Maria Shepard’s musical adaptation of Tolstoy’s Anna Karenina began as a distant dream. She began writing the songs two years ago, after reading the classic Russian novel for her Oxford interview. Over dinner at a ball, a vision began to form as her friend James Tibbles persuaded her it would be possible to bring the show to life on an Oxford stage.

Maria admits that it’s been “a long process,” but it’s clear that it’s been an exciting one, too. Now taking on the role of musical director, Maria is joined by co-directors James and Suzy Cripps. As we discuss the production, the evidence of the trio’s excitement is visible on their faces.

The team have gone to great lengths to create this original musical. As well as writing the music, Maria retranslated the original book, which James and Suzy used to develop the script. After casting in November, the script was reworked further as they took inspiration from their cast.

The team takes quite a bit of license with the story. Comic elementssuch as the friendship between characters Lydia and Betsyare extended to avoid an overly melodramatic and sentimental retelling of the story. There is also a focus on character psychology, especially in Anna’s case, where her fear of being watched taps into the very modern preoccupation with surveillance. “The claustrophobia comes through in the ensemble numbers,” the directors explain. In the course of over 20 musical numbers, the ensemble characters serve almost as a Greek chorus which frames Anna’s story.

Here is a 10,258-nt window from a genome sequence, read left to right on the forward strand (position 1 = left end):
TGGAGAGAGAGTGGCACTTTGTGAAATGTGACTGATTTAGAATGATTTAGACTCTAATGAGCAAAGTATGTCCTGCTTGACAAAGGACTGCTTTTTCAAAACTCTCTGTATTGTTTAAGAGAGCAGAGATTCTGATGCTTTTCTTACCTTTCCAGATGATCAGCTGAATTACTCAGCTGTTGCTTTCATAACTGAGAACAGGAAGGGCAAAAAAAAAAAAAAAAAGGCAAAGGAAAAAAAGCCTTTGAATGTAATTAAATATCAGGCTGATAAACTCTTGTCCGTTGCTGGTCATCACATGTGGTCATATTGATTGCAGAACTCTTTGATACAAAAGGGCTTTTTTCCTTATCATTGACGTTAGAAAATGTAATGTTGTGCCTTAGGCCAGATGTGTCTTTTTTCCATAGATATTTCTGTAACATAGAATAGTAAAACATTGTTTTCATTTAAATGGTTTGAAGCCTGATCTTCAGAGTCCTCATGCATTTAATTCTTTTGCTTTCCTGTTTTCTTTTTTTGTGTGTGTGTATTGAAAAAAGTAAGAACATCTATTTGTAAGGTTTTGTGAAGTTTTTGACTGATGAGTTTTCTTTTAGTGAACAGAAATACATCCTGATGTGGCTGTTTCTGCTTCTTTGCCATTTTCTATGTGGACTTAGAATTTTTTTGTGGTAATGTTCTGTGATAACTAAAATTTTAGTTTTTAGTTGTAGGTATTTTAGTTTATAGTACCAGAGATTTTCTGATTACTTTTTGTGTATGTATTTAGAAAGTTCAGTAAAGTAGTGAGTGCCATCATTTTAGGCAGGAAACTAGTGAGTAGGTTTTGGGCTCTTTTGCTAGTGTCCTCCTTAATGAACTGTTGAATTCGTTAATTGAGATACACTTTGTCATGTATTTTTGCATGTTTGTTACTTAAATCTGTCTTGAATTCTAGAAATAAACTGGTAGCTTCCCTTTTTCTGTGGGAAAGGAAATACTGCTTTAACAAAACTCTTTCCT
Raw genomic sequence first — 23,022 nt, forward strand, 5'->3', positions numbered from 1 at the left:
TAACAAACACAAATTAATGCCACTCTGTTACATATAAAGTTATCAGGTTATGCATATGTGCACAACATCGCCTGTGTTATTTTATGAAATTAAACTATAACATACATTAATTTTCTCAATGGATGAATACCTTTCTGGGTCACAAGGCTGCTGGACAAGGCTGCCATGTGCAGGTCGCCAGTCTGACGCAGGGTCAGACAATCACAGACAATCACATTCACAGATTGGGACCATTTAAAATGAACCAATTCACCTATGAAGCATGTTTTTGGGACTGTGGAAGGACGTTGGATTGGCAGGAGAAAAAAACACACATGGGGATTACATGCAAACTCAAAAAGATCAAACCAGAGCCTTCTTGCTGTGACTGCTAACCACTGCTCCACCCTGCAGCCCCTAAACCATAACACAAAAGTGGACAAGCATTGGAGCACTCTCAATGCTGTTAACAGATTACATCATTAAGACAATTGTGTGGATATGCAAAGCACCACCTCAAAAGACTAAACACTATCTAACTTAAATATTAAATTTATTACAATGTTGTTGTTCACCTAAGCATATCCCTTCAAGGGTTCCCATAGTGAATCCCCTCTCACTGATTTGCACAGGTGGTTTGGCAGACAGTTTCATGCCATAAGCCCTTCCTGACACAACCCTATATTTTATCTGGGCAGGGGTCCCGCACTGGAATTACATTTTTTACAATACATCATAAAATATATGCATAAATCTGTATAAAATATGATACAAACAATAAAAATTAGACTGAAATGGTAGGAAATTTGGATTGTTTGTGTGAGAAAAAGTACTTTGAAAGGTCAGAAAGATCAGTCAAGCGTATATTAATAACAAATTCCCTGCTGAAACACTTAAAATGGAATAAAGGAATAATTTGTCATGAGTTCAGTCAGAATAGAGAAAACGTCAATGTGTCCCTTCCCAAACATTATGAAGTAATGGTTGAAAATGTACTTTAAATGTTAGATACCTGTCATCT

Whilst this complex love story is incredibly marketable, it was undeniably difficult to adapt. I ask the team what we should expect from this nuanced retelling, and their answer is simple: “Russian decadence”. The O’Reilly will be transformed into a large palace, with the set design is structured around grandeur, and a live orchestra accompanying the actors from the balcony. We’re also in for some moving performancesthe directors are thrilled with the way their cast have responded to their project, with Amelia Gabriel and Henry Jacobs reinterpreting the roles of Anna and Karenin respectively, aiming to make them more relatable to a modern audience.

The directors tell me that this is the most exciting production they have ever worked on: “We spend so much time after rehearsal talking about how much we love the project,” Suzy says. Although it’s the first time James and Suzy have worked together, they call it an “organic partnership,” and want to take it further in future.

Some sympathy for Anna, but mostly a feeling of catharsis, is what they want the audience to leave with. “We want people coming out not quite sure how to feel,” James explains. Ultimately, it will be a very intense story balanced by music and comic relief. I’d say this remarkably original take on a classic story is one you don’t want to miss.

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